Tony Hawk will be honest with you. He hated high school. When ESPN asked him to return to one of the three high schools he attended to film an episode of "Homecoming" with host Rick Reilly, he said no way. Then he agreed to do the show provided he could return to his middle school, where teachers supported his skating and he was just one of the kids. In high school, he was shunned for being different. He was a skinny kid with a funny haircut who spent his afternoons at the skate park instead of on the baseball or football field. He didn't hang with the "in" crowd, so he was treated like an outsider. Since graduating from Torrey Pines (San Diego) in 1986, however, the legendary Hawk has built an empire around his success in the sport of skateboarding. It's just too bad back then he was the only one who saw it coming.
ESPN RISE: What do you miss most about high school?
Hawk: At that age, there was this sense of newness and every day was a learning experience. I was trying to come up as a skater and it seemed like there was this blank canvas in front of me. But there's not much I miss about high school. I was considered an outcast because I skated. I was a ghost.
ESPN RISE: Do you still keep in touch with any high school friends?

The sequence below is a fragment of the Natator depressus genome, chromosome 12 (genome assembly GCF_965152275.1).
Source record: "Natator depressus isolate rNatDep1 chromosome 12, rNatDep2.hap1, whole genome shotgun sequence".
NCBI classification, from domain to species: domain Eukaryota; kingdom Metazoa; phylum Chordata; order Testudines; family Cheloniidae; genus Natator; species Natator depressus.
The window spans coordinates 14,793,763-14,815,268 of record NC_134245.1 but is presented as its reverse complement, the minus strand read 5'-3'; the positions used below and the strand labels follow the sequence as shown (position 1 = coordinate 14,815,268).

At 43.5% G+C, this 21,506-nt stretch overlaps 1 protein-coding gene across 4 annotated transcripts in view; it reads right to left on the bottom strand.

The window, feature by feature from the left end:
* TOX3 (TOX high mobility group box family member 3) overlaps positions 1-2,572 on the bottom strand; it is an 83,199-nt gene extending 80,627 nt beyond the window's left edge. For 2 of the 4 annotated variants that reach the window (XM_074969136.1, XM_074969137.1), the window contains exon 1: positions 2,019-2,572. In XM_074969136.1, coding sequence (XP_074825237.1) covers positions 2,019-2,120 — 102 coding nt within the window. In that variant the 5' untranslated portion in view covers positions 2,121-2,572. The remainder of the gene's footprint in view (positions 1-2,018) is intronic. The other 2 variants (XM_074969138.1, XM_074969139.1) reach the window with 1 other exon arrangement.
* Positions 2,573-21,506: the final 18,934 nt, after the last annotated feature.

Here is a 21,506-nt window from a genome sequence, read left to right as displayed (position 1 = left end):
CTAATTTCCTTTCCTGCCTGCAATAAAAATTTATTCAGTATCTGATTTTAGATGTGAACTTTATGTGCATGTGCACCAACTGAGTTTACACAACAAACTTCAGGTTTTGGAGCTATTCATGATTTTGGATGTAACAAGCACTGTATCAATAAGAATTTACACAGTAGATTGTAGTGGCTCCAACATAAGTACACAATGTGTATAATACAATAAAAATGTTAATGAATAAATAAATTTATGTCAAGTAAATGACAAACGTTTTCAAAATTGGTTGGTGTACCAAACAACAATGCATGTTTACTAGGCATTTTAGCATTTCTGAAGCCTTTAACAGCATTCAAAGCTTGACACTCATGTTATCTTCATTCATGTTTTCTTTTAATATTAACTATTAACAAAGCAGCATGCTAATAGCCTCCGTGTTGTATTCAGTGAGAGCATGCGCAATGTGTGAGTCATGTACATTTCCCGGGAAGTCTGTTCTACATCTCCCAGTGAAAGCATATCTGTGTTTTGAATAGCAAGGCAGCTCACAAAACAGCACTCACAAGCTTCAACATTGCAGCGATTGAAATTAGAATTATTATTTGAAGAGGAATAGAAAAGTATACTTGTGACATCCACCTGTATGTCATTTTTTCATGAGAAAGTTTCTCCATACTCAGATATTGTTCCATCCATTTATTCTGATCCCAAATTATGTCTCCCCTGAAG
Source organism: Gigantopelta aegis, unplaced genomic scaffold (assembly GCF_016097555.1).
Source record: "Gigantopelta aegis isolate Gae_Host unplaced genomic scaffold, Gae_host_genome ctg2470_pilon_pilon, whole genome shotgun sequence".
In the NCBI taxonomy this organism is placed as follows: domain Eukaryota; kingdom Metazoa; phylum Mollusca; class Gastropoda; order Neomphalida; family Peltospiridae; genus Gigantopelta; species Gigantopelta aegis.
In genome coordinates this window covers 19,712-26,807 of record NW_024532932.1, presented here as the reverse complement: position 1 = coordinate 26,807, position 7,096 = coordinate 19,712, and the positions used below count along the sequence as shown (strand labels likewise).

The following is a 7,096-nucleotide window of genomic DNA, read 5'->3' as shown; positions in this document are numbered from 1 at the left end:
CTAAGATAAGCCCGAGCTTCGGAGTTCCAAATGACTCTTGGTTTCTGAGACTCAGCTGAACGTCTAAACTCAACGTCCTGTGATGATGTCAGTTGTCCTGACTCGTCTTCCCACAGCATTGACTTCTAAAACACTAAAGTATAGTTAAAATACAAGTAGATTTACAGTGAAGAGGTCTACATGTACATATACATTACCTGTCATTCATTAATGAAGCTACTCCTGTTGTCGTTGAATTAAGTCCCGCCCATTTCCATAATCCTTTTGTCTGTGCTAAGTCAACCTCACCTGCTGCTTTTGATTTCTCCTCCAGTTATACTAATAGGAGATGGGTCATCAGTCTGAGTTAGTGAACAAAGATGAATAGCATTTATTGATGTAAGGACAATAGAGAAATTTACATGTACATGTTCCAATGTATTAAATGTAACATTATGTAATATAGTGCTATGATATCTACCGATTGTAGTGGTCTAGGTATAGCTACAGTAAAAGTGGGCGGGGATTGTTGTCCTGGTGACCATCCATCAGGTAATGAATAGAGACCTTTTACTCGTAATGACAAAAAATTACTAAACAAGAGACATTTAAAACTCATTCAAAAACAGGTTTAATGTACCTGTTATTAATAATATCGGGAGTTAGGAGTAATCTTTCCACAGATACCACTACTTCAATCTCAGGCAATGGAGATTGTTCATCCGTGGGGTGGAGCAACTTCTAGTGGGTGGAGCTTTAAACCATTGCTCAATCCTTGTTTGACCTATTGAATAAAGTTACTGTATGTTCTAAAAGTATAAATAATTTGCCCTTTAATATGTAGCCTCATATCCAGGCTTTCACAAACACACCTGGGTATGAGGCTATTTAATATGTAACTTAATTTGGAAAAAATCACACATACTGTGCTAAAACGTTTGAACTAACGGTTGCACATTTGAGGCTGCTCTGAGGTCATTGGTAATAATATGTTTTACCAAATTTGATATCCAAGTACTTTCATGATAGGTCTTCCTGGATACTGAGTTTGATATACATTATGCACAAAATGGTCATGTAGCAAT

Hawk: I changed high schools three times because my parents moved. I had one friend my freshman year named Miki Vukovich. Miki and I were the only skaters in our high school. He runs my foundation now.
ESPN RISE: Who were your influences back then?
Hawk: Skaters I thought were innovative -- Steve Caballero, Christian Hosoi. I didn't emulate them, but I enjoyed their styles.
ESPN RISE: How did the independence you gained from skating carry over into high school?
Hawk: I was a lot more cultured than the other kids in my high school. Because I traveled, I understood different cultures and had a more worldly view. Most of the people I went to high school with had never been outside of California. Because of that, I think I was more accepting of other kids and what they were into than they were of me.
ESPN RISE: What were your best subjects in high school?
Hawk: Math. And physics. I was nerdy and really into computers. I was a good student until my senior year, when I started traveling and had a lot of absences.
ESPN RISE: When did you know you were going to make it in skateboarding?
Hawk: When I was a senior, I started making pretty good money, and I bought my first house before I graduated. I thought, 'This is my career.' Everyone else was trying to figure out what college they were going to and what career path to choose, and I knew what I was going to do. I knew the dream might be short-lived, but I had to chase it.
ESPN RISE: What is the best thing you've learned over the years?
Hawk: Do what you love. Follow your passion. In the end, you are going to be happy. It doesn't matter if you are a huge financial success. I went through tough times. But all along, I got to do what I loved.
ESPN RISE: Any final piece of advice?
Hawk: Don't be afraid of girls. That is my big regret. Knowing what I know about girls, I should have just gone for it. Guys are such wimps.
Interview conducted by ESPN The Magazine's Alyssa Roenigk